This pattern is common in play-to-earn games. Thitadilaka said his guild, GuildFi, had grown into a network of 3,000 Axie Infinity players who shared their revenue with asset owners 50/50. Thitadilaka now runs GuildFi as a full-time job and the company has raised $146 million from investors.
Southeast Asian countries such as Thailand and the Philippines have become one of the hottest global gambling hubs.
Teriz Pia, who is 25 and lives in Manila, quit her job as a preschool teacher last June after her brother founded a game-to-win guild, Real Deal Guild.
Now, she says she makes up to $20,000 a month from her network of over 300 players across multiple games, as well as other crypto assets.
For Axie Infinity, Pia lets her players keep 70%, while she takes a 30% cut. In another play-to-win game, Pegaxy, where players buy and trade virtual horse NFTs to compete in races to win crypto tokens, she splits it 60:40.
“I don’t call them workers. I just call them my friends or my academics,” she said. “The salary in the Philippines if you’re a teacher…I’m a college graduate, I’m an educator, but it’s not enough. I never imagined I could earn that kind of money.”
But Pia warned that it was a dangerous business.
“There’s a lot of risk involved. When I invest in a new game…being a member of Real Deal Guild, we have a partnership team, we have researchers, but at the end of the day, it’s always crypto is still a risk.”
One of the biggest play-to-win networks, Yield Guild Games, said it had 10,000 Axie Infinity players in the fourth quarter of 2021 who kept 70% of their revenue and received $11.7 million. in total.
Australia-based Corey Wilton, 25, founded Pegaxy, which he says has around 160,000 daily users. He estimates that 95% of play-to-earn game users participate as “renters”, generating revenue without owning the assets, while 5% own the assets.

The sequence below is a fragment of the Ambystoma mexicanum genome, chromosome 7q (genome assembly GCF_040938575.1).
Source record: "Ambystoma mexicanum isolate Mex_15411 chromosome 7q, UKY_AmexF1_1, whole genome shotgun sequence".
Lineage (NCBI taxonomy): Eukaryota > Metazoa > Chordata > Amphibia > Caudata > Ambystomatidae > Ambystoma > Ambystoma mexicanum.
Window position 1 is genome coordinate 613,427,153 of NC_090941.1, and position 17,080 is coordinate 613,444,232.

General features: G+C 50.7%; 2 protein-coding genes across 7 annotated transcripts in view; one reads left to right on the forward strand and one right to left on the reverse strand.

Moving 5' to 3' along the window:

“HOW PEOPLE GET HURT”
Legal experts warn there is no safety net for players who invest effectively in risky assets, leaving them highly vulnerable if a project fails or the asset market dries up .
As global regulators seek to master cryptocurrencies themselves, there is little oversight of NFTs or the relatively niche offshoot of gambling-to-win games, which typically use in-game crypto tokens that can then be cashed out. in traditional silver.
“Storing value in projects like this is risky. The in-game gain for winning, blockchain-based games is often through rewards paid into the project’s native token,” said David Lee, cryptocurrency partner at London law firm Fladgate.
“There is no guaranteed value of the token or in-game asset as their value is often determined by supply and demand in the market. This means that there can be significant price volatility and, if the project becomes less popular or is abandoned, then there is a potential for the assets to become worthless.”
Yet proponents of these games claim that success relies on a combination of factors such as skill, strategy, and luck.
“There’s definitely money to be made, but there’s also money to be lost here,” added Wilton of Pegaxy. “Playing to win shouldn’t be confused with charity, that’s how people get hurt.”
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Reporting by Elizabeth Howcroft in London; Assembly Pravin Char
Our standards: The Thomson Reuters Trust Principles.